CVIA’s History

 A Brief History of Cole Valley Improvement Association

The Cole Valley improvement Association evolved from a neighborhood SAFE block group that started on Cole Street in 1987. The SAFE group members quickly found that they had common interests beyond Cole Street as the neighborhood was experiencing increasing frequency of drug sales and camping in the Panhandle and the Stanyan Street entrance to the park (Alvord Lake). The droves of young people wanting to relive the Summer of Love brought, and continue to bring, special problems such as sidewalk obstruction, sleeping in doorways and more drug trade. At the same time, as an increasing number of old flats were being converted into social services-following the path set by the nine venues of the Haight Ashbury Free Clinics-there were fewer families with vested interests in the neighborhood.
CVIA took a very public and forceful position in January of 1988 when Mayor Art Agnos, in violation of a city ordinance, permitted individuals to sleep in vehicles parked on the streets bordering the Panhandle and Kezar Stadium. The mayor's decision resulted in an influx of car campers. With no public toilets, driveways became the solution. As we met with members of the Board of Supervisors, pushed for television coverage of the issue and organized a letter writing and telephone campaign–we succeeded in convincing the mayor that this was a bad idea and he retreated. As a result, scores of Haight families joined CVIA, expanding our membership far beyond Cole Valley.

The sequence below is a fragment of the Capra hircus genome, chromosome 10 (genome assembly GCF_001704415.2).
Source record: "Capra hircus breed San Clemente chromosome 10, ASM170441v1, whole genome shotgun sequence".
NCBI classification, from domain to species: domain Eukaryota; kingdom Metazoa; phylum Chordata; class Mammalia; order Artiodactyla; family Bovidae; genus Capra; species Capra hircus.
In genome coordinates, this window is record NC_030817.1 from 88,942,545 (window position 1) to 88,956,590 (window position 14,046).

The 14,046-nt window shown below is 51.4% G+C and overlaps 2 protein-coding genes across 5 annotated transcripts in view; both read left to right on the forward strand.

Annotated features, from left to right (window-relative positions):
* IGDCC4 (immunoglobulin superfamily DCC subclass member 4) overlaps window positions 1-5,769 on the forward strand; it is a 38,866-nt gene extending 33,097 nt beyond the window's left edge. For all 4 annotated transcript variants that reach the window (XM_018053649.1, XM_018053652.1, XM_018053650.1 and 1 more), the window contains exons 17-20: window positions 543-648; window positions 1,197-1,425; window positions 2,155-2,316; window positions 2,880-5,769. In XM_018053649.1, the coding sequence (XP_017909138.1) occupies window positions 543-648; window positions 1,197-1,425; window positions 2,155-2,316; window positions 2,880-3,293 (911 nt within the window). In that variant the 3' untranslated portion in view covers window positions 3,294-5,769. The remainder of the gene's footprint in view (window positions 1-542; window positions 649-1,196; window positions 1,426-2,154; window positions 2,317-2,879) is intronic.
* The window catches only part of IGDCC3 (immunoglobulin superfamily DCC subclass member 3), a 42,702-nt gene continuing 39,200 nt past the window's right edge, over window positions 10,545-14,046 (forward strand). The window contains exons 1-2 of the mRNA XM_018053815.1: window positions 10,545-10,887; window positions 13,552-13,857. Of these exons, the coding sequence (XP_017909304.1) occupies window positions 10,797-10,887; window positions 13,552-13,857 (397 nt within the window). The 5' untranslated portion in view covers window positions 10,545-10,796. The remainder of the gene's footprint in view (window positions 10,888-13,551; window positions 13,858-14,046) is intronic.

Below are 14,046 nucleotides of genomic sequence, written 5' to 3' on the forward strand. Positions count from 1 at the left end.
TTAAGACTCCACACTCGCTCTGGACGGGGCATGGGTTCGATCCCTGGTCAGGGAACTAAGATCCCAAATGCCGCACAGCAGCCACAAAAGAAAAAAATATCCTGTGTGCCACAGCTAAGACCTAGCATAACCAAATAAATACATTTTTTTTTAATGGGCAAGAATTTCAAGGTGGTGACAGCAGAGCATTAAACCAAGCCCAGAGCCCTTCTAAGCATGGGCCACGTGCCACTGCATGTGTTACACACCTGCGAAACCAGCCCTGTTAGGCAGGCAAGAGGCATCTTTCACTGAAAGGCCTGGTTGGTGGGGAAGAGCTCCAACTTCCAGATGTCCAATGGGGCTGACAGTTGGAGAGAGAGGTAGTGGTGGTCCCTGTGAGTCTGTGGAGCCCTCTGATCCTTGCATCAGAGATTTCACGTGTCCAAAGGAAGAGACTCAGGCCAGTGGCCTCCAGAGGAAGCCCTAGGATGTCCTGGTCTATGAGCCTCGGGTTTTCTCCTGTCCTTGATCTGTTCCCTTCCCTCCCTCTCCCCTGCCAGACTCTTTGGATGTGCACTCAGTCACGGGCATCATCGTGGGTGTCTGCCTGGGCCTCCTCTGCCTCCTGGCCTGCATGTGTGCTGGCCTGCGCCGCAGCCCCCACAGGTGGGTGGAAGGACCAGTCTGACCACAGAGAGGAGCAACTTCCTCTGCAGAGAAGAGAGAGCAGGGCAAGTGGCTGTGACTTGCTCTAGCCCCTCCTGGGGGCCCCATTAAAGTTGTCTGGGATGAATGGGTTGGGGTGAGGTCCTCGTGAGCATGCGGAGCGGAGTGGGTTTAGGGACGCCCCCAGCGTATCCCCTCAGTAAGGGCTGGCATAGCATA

Although we are a resident group and are active members of the Coalition for San Francisco Neighborhoods (we supplied a president for two years, 1995-97), we never forget how important a healthy commercial district is. In the seventies, Haight Street was a dead zone of boarded-up buildings. Banks red-lined the neighborhood and it was difficult for home buyers to secure a loan. It was a long road back and we no longer frown on businesses that are not “neighborhood serving,” realizing that times have changed. So, although we do not want an influx of chain stores, we do want to support our merchants in keeping shoppers coming to the greater Haight. Having said that, one of our greatest dangers is that we will become an entertainment venue and those kinds of expansions in operating permits-both in restaurants and bars-we watch very closely.